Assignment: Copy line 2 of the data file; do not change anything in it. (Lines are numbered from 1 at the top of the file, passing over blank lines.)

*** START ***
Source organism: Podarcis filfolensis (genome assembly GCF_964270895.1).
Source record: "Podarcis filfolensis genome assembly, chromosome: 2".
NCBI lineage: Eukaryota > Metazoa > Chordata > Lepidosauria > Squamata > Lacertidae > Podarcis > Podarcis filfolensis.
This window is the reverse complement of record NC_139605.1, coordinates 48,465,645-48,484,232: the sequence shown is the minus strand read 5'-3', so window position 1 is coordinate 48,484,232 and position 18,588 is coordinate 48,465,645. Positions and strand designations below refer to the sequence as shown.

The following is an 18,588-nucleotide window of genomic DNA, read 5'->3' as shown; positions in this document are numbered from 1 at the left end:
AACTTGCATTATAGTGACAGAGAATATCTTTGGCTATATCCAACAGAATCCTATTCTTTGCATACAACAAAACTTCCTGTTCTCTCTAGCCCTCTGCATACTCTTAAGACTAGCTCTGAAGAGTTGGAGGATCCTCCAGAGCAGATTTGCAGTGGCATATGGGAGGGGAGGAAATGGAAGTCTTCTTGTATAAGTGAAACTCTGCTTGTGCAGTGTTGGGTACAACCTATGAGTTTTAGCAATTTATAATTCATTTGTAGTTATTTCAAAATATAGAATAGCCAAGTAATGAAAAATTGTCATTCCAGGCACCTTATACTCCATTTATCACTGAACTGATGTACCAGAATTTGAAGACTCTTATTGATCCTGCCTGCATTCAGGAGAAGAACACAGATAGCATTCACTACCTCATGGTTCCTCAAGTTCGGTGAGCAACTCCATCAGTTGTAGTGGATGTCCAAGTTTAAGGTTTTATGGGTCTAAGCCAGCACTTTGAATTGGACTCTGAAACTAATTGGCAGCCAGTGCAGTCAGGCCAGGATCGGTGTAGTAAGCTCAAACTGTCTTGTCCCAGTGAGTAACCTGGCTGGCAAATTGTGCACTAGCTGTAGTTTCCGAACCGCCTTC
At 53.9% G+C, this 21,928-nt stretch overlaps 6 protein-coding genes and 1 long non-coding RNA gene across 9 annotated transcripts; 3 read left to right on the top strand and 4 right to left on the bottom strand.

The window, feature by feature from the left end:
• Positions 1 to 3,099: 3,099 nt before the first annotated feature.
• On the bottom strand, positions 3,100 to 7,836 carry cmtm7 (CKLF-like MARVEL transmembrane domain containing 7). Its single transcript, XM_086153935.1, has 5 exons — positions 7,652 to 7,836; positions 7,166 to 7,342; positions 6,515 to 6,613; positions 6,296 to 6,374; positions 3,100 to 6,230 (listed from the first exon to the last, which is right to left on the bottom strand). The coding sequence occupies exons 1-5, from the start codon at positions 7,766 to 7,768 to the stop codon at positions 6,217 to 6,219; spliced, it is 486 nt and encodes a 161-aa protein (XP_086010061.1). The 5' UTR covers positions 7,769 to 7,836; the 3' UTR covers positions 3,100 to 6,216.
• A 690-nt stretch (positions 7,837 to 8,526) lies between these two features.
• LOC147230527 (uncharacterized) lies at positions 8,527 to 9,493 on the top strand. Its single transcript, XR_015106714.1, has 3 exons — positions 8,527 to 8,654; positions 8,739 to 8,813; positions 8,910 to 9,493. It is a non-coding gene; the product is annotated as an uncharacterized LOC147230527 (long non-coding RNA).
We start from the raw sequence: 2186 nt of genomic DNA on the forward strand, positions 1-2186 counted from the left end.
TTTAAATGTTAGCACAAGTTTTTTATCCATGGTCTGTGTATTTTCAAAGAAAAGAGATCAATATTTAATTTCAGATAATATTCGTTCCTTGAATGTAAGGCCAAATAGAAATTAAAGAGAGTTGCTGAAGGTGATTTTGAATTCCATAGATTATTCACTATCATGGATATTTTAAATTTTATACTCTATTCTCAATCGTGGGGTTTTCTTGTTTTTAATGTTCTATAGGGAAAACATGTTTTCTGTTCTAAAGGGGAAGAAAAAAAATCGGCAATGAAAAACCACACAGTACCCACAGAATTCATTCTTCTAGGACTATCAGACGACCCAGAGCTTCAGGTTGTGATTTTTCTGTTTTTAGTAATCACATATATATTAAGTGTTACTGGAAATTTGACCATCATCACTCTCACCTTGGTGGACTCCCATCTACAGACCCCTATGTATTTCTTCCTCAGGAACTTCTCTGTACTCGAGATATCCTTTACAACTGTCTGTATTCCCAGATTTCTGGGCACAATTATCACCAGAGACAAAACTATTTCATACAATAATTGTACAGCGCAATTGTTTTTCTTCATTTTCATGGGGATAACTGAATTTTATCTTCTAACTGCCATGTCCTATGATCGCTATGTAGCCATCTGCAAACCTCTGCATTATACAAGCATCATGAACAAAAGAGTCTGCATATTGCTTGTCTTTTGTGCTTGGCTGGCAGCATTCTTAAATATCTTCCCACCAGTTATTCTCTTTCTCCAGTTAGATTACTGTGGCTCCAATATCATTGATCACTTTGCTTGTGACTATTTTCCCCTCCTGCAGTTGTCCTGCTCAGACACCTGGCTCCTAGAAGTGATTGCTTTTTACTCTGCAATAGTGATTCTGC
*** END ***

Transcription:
Source record: "Podarcis filfolensis genome assembly, chromosome: 2".